Most research on the freeze/thaw processes in cold regions focuses mainly on permafrost regions. Research on the coastal plain adjacent to the Beaufort Sea in Alaska shows that ALT increased from the coast inland from 1986 through 1993 (Romanovsky and Osterkamp, 1997). Summer precipitation could cause the thaw front to move rapidly in the active layer due to sensible heat carried by the percolating rainwater downward (Hinkel et al., 1997). It is indicated that ALT patterns had primary relationship with physiographic features through affecting surface and subsurface hydrological processes in the Kuparuk River

Basin in northern Alaska (Nelson et al., 1998). Compared with air temperatures, ground temperatures in 1979–1999 exhibited a closer relationship with thickness and duration of snow cover at the lower limit of alpine permafrost in the Marmot Basin, Canada (Harris, 2001). ALT showed a decline from 1995 through 2007 on the North Slope of Alaska, which was generally related to the decline in summer air temperature. Streletskiy et al. (2008) found that the maximum values of ALT in the Alaskan Arctic were recorded accordingly in the years with the warmest summers. Changes in ALT and the maximum thickness of seasonally frozen ground (MTSFG) in the Eurasian high latitudes have also been investigated. During the 1956–1990 period, ALT has thickened significantly by ~20 cm, while MTSFG decreased by 34 cm in Russia (Frauenfeld et al., 2004). Evaluating the MTSFG at 387 sites of seasonally frozen ground for the period 1930–2000,

Frauenfeld and Zhang (2011) found that the MTSFG significantly decreasd by 31.9 cm at a rate of –4.5 cm decade–1.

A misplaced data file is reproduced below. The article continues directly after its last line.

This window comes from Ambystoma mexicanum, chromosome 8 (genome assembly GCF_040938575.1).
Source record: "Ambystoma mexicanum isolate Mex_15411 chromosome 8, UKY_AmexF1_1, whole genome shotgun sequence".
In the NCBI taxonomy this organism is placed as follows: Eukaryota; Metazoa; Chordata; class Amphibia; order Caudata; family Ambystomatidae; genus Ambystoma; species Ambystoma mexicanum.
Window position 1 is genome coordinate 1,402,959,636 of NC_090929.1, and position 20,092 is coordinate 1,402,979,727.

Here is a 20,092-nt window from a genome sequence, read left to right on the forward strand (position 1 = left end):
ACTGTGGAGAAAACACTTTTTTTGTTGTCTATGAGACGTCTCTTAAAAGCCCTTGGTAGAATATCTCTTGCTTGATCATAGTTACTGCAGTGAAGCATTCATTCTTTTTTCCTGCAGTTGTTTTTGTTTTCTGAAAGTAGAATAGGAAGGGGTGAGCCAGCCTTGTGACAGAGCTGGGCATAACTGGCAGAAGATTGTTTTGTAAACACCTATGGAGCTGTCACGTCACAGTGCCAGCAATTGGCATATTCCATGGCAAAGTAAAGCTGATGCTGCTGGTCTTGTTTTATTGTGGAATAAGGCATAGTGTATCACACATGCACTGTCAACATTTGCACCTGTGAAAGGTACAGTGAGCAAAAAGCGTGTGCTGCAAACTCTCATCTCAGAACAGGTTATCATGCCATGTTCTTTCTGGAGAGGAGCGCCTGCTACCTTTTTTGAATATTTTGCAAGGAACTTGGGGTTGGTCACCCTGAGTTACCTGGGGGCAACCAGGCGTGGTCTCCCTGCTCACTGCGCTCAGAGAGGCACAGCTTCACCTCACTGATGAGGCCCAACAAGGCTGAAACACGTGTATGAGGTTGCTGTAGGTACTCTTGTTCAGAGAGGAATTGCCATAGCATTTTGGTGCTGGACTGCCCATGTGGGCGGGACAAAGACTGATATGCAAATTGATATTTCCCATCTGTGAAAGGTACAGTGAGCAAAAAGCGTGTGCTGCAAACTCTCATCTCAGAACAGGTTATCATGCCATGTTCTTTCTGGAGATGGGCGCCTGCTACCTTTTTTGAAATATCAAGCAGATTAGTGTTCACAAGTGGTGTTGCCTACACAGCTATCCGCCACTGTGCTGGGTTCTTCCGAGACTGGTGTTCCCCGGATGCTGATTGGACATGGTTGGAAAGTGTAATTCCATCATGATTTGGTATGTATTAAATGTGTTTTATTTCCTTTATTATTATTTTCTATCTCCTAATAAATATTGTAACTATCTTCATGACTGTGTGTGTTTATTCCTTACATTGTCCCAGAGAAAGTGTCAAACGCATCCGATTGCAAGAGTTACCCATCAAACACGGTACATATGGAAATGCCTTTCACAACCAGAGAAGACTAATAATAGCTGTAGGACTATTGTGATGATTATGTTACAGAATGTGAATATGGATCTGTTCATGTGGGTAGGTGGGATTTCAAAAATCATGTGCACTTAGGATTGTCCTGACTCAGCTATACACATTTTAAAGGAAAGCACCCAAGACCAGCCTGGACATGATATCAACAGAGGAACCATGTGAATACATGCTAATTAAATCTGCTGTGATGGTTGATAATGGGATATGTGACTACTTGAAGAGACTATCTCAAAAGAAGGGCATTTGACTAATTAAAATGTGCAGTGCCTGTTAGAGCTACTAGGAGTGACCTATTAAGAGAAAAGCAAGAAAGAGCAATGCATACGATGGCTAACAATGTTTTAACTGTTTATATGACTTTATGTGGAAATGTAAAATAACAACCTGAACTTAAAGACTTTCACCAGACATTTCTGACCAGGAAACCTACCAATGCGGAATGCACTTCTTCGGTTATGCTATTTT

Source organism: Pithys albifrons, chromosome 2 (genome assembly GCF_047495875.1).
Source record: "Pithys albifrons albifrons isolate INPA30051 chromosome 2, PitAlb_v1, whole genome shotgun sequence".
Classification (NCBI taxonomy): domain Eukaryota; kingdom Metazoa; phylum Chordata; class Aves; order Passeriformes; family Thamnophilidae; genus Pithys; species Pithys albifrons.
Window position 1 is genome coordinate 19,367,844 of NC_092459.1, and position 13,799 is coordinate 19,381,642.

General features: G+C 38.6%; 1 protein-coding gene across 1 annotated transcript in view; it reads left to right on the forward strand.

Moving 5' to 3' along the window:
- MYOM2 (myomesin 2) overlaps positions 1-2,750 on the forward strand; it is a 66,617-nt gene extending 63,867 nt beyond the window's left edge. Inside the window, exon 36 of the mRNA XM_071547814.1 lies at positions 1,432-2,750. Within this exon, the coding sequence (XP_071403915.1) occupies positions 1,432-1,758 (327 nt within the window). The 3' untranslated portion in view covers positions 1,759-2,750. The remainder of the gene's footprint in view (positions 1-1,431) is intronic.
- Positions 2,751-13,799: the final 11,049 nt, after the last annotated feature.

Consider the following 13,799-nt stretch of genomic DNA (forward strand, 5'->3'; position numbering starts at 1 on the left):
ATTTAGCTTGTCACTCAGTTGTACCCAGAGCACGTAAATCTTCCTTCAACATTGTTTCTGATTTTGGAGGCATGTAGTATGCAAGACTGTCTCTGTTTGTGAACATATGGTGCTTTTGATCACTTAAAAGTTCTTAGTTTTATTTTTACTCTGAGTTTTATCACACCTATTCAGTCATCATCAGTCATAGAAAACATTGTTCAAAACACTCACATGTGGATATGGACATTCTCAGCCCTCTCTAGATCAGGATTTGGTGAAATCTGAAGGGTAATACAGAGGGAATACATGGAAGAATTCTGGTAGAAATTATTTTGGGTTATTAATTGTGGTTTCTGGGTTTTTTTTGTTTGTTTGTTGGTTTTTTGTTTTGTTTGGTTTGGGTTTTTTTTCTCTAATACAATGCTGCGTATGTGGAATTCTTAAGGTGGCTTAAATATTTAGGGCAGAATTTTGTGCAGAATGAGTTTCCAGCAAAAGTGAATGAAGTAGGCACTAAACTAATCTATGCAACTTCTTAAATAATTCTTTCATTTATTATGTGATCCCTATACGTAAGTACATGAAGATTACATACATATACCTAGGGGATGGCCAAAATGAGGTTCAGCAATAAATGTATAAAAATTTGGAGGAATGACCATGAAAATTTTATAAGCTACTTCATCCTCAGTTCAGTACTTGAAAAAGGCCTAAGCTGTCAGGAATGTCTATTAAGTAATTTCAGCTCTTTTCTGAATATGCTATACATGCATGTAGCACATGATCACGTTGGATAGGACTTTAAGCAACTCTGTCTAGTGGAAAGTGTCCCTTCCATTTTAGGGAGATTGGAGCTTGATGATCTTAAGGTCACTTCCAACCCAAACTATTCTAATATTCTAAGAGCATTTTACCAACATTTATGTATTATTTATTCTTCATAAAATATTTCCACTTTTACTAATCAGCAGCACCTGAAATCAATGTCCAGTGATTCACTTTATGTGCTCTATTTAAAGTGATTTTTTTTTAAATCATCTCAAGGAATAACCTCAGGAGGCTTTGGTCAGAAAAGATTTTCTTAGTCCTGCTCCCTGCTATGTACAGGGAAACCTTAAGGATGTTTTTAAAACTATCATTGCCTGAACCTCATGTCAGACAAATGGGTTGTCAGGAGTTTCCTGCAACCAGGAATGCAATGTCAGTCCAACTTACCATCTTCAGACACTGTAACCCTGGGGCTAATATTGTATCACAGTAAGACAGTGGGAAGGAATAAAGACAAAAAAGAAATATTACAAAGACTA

Investigation of the changes in soil thermal regimes is essential to the understanding of ecohydrological processes, resource development, and climate change. We use soil temperatures from 12 meteorological stations of the China Meteorological Administration in the Heihe River Basin to estimate soil seasonal freeze depth, the onset and end dates of soil freeze, and the duration of soil freeze. Based on the characteristics of the soil temperature in the seasonal freezing layer, the freeze/thaw processes of this layer were divided into four stages: the winter freezing stage, spring thawing stage, summer warming stage, and autumn cooling stage. Spring, summer, autumn, and winter ground surface temperatures in the basin exhibit significant increasing trends in 1972–2006, of 0.65 °C decade–1, 0.73 °C decade–1, 0.48 °C decade–1, and 0.44 °C decade–1, respectively. Mean annual soil temperature at 0.0–0.20 m depths reveals an increasing trend of 0.58–0.63 °C decade–1 in 1972–2006. The onset date of soil freeze, the end date of soil freeze, and the duration of soil freeze in 1972–2006 exhibit a statistically significant trend of +2 days decade–1, –4 days decade–1, and –6 days decade–1, respectively. The maximum thickness of the seasonally frozen ground for 1960–2007 reveals a statistically significant trend of –4.0 cm decade–1 and a net change of –19.2 cm for the 48-year period. These are all related to the increase in spring, summer, autumn, and winter air temperature and the mean annual air temperature in the basin, a possible result of global warming. 232 / ARCTIC, ANTARCTIC, AND ALPINE RESEARCH